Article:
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Geomorphic Response of the Henrys Fork River to Pleistocene Volcanism, Mesa Falls Recreation Area, Caribou-Targhee National Forest, Idaho

Clayton S. Painter1, William W. Little2, Glenn F. Embree2, and Mark Millard2. (1) Dept. of Geology, Brigham Young University-Idaho, Rexburg, ID 83460, [email protected], (2) Dept. of Geology, Brigham Young University-Idaho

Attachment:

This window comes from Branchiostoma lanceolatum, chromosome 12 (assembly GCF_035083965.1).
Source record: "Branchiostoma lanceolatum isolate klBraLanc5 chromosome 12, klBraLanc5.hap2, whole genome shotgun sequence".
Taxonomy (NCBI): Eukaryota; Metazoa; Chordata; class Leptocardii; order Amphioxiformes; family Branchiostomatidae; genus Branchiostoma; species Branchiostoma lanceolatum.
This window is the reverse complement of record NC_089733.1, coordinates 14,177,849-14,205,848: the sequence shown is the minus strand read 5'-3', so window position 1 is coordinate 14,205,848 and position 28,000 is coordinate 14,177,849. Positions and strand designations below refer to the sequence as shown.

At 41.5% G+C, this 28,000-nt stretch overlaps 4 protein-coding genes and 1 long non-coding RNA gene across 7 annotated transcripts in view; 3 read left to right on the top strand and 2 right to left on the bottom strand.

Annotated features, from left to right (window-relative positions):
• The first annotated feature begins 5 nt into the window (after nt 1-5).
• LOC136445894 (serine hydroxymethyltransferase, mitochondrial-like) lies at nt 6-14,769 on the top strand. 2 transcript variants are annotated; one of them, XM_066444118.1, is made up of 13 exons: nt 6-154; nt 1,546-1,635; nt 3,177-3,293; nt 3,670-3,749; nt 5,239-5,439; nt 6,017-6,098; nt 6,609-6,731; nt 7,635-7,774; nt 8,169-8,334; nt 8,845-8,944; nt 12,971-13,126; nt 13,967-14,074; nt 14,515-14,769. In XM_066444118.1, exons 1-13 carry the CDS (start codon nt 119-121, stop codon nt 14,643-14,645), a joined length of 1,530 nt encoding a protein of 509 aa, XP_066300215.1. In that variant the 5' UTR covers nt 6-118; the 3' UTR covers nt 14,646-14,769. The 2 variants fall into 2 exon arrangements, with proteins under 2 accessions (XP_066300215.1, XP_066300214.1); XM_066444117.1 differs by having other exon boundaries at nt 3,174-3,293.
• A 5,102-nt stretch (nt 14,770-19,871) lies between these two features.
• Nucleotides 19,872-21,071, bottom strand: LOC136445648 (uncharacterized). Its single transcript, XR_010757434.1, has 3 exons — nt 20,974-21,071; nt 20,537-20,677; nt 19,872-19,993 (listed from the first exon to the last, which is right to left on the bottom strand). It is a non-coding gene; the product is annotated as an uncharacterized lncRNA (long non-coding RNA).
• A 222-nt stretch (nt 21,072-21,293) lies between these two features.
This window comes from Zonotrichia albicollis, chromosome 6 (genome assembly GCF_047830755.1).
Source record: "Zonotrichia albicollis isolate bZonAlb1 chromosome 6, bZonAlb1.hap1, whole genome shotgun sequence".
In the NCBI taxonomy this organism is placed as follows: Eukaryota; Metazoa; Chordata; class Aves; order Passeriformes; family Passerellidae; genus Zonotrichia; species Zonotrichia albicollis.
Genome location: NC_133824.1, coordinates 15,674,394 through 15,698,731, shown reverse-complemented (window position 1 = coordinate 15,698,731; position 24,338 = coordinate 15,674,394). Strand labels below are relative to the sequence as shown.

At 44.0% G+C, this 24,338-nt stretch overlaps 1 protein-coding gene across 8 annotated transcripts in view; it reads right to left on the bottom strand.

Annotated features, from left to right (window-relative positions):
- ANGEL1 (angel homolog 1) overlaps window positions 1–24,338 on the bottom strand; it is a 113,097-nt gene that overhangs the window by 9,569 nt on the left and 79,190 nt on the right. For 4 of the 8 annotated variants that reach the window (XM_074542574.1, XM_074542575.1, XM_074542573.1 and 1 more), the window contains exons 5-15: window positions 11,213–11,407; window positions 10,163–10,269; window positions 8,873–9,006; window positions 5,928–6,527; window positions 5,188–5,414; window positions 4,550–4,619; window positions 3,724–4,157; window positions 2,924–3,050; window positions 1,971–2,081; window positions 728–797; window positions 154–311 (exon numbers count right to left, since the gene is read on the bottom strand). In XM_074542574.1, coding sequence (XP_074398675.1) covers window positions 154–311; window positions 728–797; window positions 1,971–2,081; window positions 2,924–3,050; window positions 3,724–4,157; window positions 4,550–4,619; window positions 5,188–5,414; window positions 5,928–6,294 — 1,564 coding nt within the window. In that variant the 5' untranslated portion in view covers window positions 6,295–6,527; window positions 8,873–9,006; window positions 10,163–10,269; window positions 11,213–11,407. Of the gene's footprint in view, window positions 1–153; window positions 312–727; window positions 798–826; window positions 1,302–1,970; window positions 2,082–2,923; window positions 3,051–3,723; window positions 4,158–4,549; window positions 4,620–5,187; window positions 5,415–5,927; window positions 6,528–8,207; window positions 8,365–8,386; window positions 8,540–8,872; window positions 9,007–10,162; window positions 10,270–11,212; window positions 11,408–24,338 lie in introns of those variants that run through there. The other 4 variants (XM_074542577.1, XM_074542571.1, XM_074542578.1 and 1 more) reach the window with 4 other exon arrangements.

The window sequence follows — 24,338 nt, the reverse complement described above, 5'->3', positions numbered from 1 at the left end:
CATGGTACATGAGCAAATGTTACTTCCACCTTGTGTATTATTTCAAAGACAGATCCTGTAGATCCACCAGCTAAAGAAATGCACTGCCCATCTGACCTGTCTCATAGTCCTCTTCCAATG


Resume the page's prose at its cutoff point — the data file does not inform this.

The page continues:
The Mesa Falls Recreation Area, located approximately 16 kilometers northeast of Ashton, Idaho, consists of Pleistocene volcanic units, including the Mesa Falls and Lava Creek Tuffs of the Yellowstone Group and the Gerrit Basalt. On occasion, the channel eroded by the Henrys Fork River has been partially to completely filled by basalt flows, producing multigenerational terraces as the Henrys Fork entrenched along the margins of the flows. Differences in erodibility of the tuffs and basalt seems to be the primary control on the present course of the Henrys Fork River and will likely continue to influence future migration. An inverted valley is developing as the Henrys Fork River erodes through the rhyolitic tuff at the edge of the basalt flows. Mapping and correlation of remnant basalt terraces helps to better understand the geomorphic response of river systems to concurrent volcanic activity.